John Boehner: 'Job Creators Are Essentially On Strike'

Definitions are important to the context of this segment of John Boehner's economy speech Thursday, so here they are: Job Creators = Corporate interests. If you were to take the member list for the U.S. Chamber of Commerce, top Republican

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Definitions are important to the context of this segment of John Boehner's economy speech Thursday, so here they are:

  • Job Creators = Corporate interests. If you were to take the member list for the U.S. Chamber of Commerce, top Republican donors, and oil interests in this country, that would more or less be who John Boehner's "job creators" are.
  • "On Strike" = holding their breath (and assets) until they turn blue and get their way. It is antithetical to assume any relationship between worker strikes and the kind of strike Boehner is referring to in his speech. Workers strike because they are at a disadvantage against corporate interests and can only withhold labor as a way to expand their rights and their voice. The Boehner brand of "strike" is where already-powerful actors choose to withhold assets and investment in the economy in order to gain even more power than they already have, at the expense of workers and the health of the country. It's an unpatriotic, ugly sort of strike.

Now that the nomenclature is defined, I think it's safe to say that John Boehner just admitted that corporate interests, in collusion with the Republican party, are intentionally sabotaging the United States economy in order to gain even more political power and strip everyone else of theirs.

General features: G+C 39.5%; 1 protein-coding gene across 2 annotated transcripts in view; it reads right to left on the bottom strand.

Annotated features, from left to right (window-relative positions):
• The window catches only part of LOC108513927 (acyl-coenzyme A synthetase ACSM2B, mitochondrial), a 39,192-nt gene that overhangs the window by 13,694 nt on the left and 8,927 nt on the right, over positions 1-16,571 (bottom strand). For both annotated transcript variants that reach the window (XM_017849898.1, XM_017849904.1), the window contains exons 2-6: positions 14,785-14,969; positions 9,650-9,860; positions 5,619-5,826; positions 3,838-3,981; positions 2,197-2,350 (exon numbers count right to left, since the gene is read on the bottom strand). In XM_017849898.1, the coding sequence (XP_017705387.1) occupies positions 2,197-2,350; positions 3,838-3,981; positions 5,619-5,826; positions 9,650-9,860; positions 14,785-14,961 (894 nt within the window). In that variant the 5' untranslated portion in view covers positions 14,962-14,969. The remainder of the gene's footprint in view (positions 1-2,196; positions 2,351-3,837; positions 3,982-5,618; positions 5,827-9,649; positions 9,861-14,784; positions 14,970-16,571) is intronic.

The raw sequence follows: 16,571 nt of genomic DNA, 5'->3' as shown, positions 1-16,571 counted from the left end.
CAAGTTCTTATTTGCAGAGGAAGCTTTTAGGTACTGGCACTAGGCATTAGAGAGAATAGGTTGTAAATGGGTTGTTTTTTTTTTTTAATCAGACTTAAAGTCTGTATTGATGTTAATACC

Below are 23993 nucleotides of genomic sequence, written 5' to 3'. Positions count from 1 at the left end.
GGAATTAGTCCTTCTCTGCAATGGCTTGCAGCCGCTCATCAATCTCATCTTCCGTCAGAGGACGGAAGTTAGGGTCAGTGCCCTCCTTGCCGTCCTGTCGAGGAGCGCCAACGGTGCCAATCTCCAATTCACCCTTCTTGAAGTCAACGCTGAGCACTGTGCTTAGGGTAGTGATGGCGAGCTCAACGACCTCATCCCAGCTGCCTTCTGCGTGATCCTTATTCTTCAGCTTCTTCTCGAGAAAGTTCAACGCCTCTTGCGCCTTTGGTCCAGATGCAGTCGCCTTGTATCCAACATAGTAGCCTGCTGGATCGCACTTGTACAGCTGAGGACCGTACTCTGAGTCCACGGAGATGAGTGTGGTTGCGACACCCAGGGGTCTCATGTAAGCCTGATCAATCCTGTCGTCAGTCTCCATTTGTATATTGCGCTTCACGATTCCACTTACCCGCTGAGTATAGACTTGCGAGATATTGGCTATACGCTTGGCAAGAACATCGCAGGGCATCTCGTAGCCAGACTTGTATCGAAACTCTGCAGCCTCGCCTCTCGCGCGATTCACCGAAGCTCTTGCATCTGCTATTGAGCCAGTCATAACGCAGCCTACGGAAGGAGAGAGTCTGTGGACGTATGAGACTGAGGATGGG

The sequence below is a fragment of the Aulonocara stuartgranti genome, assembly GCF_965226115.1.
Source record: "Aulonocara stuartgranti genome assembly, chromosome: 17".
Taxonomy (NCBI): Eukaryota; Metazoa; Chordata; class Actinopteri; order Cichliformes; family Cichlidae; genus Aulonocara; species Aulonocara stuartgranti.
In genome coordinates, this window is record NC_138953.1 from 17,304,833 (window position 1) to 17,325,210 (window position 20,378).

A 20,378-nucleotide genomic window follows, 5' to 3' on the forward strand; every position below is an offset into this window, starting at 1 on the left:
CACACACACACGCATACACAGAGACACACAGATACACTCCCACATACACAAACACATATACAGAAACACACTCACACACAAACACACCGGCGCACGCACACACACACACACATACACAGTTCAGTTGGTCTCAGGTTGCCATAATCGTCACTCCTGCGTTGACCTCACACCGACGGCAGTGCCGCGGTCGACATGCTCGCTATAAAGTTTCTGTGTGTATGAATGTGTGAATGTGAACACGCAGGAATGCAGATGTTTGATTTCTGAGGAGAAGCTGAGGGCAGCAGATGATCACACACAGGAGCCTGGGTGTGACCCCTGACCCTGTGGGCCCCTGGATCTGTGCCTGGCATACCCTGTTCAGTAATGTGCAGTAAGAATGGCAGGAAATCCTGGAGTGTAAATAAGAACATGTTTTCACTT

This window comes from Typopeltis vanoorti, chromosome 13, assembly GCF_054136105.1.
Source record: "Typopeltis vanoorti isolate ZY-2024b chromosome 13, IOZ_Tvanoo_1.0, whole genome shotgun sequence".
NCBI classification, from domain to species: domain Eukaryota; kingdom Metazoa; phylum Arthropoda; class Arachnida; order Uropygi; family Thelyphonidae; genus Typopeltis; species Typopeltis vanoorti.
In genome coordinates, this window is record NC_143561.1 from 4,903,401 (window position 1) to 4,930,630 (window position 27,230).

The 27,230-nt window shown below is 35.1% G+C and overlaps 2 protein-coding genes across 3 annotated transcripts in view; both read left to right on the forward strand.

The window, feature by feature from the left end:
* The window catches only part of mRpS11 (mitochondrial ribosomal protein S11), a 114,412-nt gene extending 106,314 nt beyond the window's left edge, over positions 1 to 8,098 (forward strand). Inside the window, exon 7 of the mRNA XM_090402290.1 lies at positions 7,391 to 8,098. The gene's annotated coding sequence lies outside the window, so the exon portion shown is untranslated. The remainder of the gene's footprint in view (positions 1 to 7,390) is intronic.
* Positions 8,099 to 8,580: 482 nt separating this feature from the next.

For some context, here's a snippet from the transcript:

"They've been undercut by a government that favors crony capitalism and businesses deemed 'too big to fail,' over the small banks and small businesses that make our economy go.

"They've been antagonized by a government that favors bureaucrats over market-based solutions.

"They've been demoralized by a government that causes despair when we need it to provide reassurance and inspire confidence.

"My worry is that even after all of this, much of the talk in Washington right now is basically about more of the same. More initiatives that seem to have more to do with the next election than the next generation. . .initiatives that seem to be more about micromanaging economic decisions than liberating them.

"I think the American people are worried about this too.

"I can tell you the American people -- private-sector job creators in particular --- are rattled by what they've seen out of this town over the last few years.

"My worry is that for American job creators, all the uncertainty is turning to fear that this toxic environment for job creation is a permanent state.

"Job creators in America are essentially on strike.

Isn't it bizarre to have Boehner equate "the American people" with "private-sector job creators"?

The job creators are the people who spend money on products and services offered by those private-sector businesses. If the people have no money, they won't be spending any. This is Economics 101. It's incredibly cynical, but not surprising, for John Boehner to endorse the concept of a strike provided that the outcome is even more power consolidated in the hands of a few.

Perhaps he should have simply said "Oligarchy!" and walked off stage. It would have been more honest.

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